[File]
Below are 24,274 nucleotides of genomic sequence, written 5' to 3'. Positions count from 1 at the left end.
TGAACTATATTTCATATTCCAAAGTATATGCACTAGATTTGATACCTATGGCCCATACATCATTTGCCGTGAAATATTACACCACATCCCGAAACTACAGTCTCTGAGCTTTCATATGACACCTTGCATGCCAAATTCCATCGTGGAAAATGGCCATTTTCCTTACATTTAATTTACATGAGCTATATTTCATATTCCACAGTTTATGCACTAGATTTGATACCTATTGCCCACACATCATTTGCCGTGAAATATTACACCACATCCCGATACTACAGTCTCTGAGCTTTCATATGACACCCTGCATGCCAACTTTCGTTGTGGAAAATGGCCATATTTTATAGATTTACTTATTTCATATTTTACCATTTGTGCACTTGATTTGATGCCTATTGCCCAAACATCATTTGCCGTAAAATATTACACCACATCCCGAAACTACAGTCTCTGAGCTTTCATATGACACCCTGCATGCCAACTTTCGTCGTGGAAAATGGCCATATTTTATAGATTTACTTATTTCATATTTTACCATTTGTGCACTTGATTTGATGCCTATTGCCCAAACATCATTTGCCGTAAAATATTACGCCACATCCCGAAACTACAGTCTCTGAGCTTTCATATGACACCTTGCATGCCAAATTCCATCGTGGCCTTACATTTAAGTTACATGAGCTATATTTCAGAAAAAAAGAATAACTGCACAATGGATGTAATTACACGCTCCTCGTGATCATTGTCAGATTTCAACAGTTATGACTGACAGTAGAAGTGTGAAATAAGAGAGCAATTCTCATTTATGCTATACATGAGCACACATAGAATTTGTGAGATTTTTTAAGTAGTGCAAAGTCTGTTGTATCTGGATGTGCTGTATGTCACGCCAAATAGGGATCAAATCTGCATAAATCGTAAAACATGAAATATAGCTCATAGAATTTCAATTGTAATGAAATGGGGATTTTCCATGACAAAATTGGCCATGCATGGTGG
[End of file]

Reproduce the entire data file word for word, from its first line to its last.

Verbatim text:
Below are 24,274 nucleotides of genomic sequence, written 5' to 3'. Positions count from 1 at the left end.
TGAACTATATTTCATATTCCAAAGTATATGCACTAGATTTGATACCTATGGCCCATACATCATTTGCCGTGAAATATTACACCACATCCCGAAACTACAGTCTCTGAGCTTTCATATGACACCTTGCATGCCAAATTCCATCGTGGAAAATGGCCATTTTCCTTACATTTAATTTACATGAGCTATATTTCATATTCCACAGTTTATGCACTAGATTTGATACCTATTGCCCACACATCATTTGCCGTGAAATATTACACCACATCCCGATACTACAGTCTCTGAGCTTTCATATGACACCCTGCATGCCAACTTTCGTTGTGGAAAATGGCCATATTTTATAGATTTACTTATTTCATATTTTACCATTTGTGCACTTGATTTGATGCCTATTGCCCAAACATCATTTGCCGTAAAATATTACACCACATCCCGAAACTACAGTCTCTGAGCTTTCATATGACACCCTGCATGCCAACTTTCGTCGTGGAAAATGGCCATATTTTATAGATTTACTTATTTCATATTTTACCATTTGTGCACTTGATTTGATGCCTATTGCCCAAACATCATTTGCCGTAAAATATTACGCCACATCCCGAAACTACAGTCTCTGAGCTTTCATATGACACCTTGCATGCCAAATTCCATCGTGGCCTTACATTTAAGTTACATGAGCTATATTTCAGAAAAAAAGAATAACTGCACAATGGATGTAATTACACGCTCCTCGTGATCATTGTCAGATTTCAACAGTTATGACTGACAGTAGAAGTGTGAAATAAGAGAGCAATTCTCATTTATGCTATACATGAGCACACATAGAATTTGTGAGATTTTTTAAGTAGTGCAAAGTCTGTTGTATCTGGATGTGCTGTATGTCACGCCAAATAGGGATCAAATCTGCATAAATCGTAAAACATGAAATATAGCTCATAGAATTTCAATTGTAATGAAATGGGGATTTTCCATGACAAAATTGGCCATGCATGGTGG